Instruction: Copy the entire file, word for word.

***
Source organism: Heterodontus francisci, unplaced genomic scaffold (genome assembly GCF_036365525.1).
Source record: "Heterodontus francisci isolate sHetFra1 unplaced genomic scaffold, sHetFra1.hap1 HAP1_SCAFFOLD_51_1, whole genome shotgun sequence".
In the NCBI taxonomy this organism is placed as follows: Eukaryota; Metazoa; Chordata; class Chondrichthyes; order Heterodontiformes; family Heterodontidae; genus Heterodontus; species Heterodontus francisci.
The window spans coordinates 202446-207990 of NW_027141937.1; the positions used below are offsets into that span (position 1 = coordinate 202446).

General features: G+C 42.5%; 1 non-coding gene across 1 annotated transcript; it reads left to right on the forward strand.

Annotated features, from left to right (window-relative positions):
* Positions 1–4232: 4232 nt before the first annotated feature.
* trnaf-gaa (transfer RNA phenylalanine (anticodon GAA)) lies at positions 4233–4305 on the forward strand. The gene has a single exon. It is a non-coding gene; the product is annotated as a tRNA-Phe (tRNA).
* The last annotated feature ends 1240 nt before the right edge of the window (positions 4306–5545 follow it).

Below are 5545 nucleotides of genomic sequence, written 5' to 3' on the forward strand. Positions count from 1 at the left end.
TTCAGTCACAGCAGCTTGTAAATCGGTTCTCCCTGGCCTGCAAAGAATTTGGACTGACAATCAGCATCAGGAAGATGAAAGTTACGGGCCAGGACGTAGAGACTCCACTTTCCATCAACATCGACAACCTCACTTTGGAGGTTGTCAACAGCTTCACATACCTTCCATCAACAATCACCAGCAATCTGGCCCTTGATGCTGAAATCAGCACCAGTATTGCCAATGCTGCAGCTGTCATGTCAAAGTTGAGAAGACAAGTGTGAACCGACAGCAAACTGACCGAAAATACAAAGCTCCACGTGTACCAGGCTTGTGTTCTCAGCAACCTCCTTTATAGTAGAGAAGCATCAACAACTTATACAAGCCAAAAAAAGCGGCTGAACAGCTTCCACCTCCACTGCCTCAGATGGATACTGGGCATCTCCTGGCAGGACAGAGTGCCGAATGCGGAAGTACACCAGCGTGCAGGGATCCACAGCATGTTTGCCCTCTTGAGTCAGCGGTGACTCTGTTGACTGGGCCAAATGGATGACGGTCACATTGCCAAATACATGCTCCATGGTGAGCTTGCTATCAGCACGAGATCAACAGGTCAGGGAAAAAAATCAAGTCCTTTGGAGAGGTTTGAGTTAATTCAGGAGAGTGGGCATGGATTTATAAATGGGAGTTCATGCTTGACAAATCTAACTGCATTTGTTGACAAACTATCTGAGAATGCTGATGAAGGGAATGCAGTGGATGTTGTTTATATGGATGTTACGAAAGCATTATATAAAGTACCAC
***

Source organism: Heterodontus francisci, unplaced genomic scaffold (genome assembly GCF_036365525.1).
Source record: "Heterodontus francisci isolate sHetFra1 unplaced genomic scaffold, sHetFra1.hap1 HAP1_SCAFFOLD_51_1, whole genome shotgun sequence".
In the NCBI taxonomy this organism is placed as follows: Eukaryota; Metazoa; Chordata; class Chondrichthyes; order Heterodontiformes; family Heterodontidae; genus Heterodontus; species Heterodontus francisci.
The window spans coordinates 202446-207990 of NW_027141937.1; the positions used below are offsets into that span (position 1 = coordinate 202446).

General features: G+C 42.5%; 1 non-coding gene across 1 annotated transcript; it reads left to right on the forward strand.

Annotated features, from left to right (window-relative positions):
* Positions 1–4232: 4232 nt before the first annotated feature.
* trnaf-gaa (transfer RNA phenylalanine (anticodon GAA)) lies at positions 4233–4305 on the forward strand. The gene has a single exon. It is a non-coding gene; the product is annotated as a tRNA-Phe (tRNA).
* The last annotated feature ends 1240 nt before the right edge of the window (positions 4306–5545 follow it).

Below are 5545 nucleotides of genomic sequence, written 5' to 3' on the forward strand. Positions count from 1 at the left end.
TTCAGTCACAGCAGCTTGTAAATCGGTTCTCCCTGGCCTGCAAAGAATTTGGACTGACAATCAGCATCAGGAAGATGAAAGTTACGGGCCAGGACGTAGAGACTCCACTTTCCATCAACATCGACAACCTCACTTTGGAGGTTGTCAACAGCTTCACATACCTTCCATCAACAATCACCAGCAATCTGGCCCTTGATGCTGAAATCAGCACCAGTATTGCCAATGCTGCAGCTGTCATGTCAAAGTTGAGAAGACAAGTGTGAACCGACAGCAAACTGACCGAAAATACAAAGCTCCACGTGTACCAGGCTTGTGTTCTCAGCAACCTCCTTTATAGTAGAGAAGCATCAACAACTTATACAAGCCAAAAAAAGCGGCTGAACAGCTTCCACCTCCACTGCCTCAGATGGATACTGGGCATCTCCTGGCAGGACAGAGTGCCGAATGCGGAAGTACACCAGCGTGCAGGGATCCACAGCATGTTTGCCCTCTTGAGTCAGCGGTGACTCTGTTGACTGGGCCAAATGGATGACGGTCACATTGCCAAATACATGCTCCATGGTGAGCTTGCTATCAGCACGAGATCAACAGGTCAGGGAAAAAAATCAAGTCCTTTGGAGAGGTTTGAGTTAATTCAGGAGAGTGGGCATGGATTTATAAATGGGAGTTCATGCTTGACAAATCTAACTGCATTTGTTGACAAACTATCTGAGAATGCTGATGAAGGGAATGCAGTGGATGTTGTTTATATGGATGTTACGAAAGCATTATATAAAGTACCAC